We were up at 6:00 AM for trekking, or hiking.  A red sun rose over foggy fields.  Cow pies dried alongside the path. We scampered up two rocky outcroppings for views of the surrounding countryside. Then we headed off to the Surajkund International Crafts Mela. This featured over 1,000 booths with crafts from all over India and many other parts of the world. We were joined by several faculty families on this outing, which made it extra special. The crafts were amazing, if overwhelming in their profusion. Olivia attracted a lot of attention and many people wanted to have their picture taken with her.

On our last day at Pathways, we began with a visit to Prakashpuri Temple, which is set in a peaceful valley. We visited a meditation case in the nearby cliffs and were served chai. Then it was off to visit two government schools that Pathways supports. We wandered amongst classes high-fiving students and admiring their school work. Finally, we arrived back at the Parla School and finished the murals we had been painting.

Sunil, Pathways’ community service director, is the one teacher from the area.  He invited us to his home in the late afternoon.  We got to meet his wife, daughter and parents, tour his home, explore his village, and go on a 90-minute hike in the countryside. What a treat! Then his wife made homemade curry and poori.  The wheat is grown in the family’s fields and ground at his house. We were so well fed that we skipped dinner in the cafeteria.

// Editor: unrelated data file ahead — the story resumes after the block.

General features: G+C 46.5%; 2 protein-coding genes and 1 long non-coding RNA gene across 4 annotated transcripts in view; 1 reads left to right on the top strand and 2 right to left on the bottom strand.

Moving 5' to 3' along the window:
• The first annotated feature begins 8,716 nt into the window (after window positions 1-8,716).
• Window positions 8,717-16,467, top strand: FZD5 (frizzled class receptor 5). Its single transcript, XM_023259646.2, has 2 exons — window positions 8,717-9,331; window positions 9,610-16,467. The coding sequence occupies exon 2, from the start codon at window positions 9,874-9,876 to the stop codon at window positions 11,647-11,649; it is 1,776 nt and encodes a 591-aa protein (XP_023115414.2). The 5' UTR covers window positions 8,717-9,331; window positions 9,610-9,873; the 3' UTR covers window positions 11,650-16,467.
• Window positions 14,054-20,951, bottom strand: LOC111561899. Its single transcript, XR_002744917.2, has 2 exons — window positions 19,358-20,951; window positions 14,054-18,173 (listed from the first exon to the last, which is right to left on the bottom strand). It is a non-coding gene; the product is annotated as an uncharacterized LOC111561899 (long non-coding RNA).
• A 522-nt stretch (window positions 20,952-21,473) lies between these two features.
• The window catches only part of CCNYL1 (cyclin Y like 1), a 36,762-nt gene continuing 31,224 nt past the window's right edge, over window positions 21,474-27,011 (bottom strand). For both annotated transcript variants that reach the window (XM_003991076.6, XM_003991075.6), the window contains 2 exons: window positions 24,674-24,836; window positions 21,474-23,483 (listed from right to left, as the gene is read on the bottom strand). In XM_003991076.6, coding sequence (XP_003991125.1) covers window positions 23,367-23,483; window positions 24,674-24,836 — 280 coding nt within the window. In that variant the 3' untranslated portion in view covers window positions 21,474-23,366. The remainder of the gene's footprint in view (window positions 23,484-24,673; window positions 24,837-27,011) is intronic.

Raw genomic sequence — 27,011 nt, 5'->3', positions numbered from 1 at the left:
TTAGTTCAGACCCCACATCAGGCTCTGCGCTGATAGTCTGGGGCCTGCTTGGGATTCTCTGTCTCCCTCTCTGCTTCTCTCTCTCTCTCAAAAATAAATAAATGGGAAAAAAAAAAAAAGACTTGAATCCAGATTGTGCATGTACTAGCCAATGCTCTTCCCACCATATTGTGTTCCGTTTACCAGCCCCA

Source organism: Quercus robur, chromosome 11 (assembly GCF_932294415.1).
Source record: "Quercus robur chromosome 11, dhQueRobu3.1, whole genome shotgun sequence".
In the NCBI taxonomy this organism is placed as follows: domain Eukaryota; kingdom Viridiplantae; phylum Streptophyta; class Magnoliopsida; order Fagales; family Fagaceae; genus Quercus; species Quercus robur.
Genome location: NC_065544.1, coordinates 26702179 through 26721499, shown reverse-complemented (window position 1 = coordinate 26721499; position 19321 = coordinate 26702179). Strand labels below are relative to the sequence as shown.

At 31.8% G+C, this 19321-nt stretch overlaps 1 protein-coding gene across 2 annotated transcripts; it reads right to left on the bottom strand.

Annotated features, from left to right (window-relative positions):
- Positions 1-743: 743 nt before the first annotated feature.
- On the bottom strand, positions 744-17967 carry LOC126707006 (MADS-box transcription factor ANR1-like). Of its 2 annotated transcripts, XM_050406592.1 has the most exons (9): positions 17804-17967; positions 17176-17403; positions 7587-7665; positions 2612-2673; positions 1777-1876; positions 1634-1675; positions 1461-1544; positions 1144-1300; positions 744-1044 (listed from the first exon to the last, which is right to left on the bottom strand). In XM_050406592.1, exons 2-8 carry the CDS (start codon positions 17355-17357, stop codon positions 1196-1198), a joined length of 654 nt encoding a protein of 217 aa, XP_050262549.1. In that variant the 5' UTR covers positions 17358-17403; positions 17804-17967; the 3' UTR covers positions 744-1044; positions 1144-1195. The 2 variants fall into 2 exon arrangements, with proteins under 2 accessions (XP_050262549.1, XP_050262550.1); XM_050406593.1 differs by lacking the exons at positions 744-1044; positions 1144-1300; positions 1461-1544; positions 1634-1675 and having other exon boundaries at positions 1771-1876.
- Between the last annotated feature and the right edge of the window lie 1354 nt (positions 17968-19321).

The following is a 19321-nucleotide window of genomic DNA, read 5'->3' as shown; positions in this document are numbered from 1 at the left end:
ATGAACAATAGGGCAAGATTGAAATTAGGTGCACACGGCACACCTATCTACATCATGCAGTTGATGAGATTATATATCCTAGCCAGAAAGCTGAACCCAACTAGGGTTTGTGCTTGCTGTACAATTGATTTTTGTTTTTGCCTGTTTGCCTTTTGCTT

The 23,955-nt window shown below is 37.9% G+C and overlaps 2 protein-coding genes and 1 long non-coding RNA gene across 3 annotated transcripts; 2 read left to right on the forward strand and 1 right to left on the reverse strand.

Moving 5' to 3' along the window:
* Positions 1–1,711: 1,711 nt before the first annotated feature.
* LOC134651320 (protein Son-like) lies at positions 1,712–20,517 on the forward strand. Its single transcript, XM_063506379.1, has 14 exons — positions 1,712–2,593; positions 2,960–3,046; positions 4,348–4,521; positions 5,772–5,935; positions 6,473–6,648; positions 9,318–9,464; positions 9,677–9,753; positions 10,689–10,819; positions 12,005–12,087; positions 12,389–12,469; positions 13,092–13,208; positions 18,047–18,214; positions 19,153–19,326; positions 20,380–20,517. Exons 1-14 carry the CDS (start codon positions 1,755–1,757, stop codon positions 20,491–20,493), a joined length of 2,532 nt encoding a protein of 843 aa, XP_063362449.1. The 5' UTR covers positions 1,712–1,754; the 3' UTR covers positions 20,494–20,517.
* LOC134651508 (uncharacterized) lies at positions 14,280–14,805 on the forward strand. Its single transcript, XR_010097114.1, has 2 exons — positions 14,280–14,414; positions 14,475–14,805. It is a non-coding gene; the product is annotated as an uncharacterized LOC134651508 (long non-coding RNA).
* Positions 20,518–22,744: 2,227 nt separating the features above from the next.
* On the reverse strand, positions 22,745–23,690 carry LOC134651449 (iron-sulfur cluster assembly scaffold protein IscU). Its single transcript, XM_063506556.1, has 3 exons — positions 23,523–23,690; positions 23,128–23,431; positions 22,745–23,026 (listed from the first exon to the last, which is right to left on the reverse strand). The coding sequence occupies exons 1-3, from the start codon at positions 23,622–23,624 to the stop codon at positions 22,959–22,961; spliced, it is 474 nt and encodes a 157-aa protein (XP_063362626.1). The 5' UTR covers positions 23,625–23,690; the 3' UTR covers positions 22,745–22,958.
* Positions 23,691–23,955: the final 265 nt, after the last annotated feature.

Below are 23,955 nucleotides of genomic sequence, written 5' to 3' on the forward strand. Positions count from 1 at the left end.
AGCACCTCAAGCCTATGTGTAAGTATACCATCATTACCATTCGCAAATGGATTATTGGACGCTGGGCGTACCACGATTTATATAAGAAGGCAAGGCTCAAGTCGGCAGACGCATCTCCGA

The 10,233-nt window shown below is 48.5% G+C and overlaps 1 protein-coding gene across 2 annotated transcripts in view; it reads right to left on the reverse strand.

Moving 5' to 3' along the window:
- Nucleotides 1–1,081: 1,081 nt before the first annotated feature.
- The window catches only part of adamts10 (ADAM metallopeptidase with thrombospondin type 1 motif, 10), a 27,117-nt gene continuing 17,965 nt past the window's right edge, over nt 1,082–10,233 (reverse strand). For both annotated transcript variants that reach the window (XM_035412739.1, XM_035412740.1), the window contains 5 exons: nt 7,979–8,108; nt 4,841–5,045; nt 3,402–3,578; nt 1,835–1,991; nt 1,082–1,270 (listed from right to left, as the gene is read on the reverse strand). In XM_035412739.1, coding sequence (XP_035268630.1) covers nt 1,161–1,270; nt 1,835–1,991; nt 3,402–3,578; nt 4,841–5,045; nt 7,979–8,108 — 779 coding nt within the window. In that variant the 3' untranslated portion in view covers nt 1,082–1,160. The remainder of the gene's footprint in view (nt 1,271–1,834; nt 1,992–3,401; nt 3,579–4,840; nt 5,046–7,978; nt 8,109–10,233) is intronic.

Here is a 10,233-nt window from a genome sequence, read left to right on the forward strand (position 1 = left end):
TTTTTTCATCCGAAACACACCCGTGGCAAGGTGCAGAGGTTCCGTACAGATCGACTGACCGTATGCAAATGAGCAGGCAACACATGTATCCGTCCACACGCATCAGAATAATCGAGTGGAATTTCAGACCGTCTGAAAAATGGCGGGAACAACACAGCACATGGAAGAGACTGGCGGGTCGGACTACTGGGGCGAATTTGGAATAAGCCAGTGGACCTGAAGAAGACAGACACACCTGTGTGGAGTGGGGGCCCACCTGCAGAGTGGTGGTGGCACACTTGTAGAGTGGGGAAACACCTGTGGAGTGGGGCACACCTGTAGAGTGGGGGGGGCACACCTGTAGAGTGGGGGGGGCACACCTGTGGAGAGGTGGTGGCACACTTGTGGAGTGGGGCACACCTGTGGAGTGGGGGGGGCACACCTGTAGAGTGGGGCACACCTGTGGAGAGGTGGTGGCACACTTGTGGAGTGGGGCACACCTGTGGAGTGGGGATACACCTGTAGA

The three Athenian girls and the three girls from Pathways have grown very close. It’s astounding to think that they didn’t know each other four days ago. When they’re together, it’s a riot of animated talking and laughter. We depart Pathways tomorrow for Old Delhi and the farewells will be sad. All three of the Pathways girls are interested in coming on exchange to Athenian, so one way or another I expect these relationships to continue.

That’s all for now! I’ll check back in with more in a couple of days.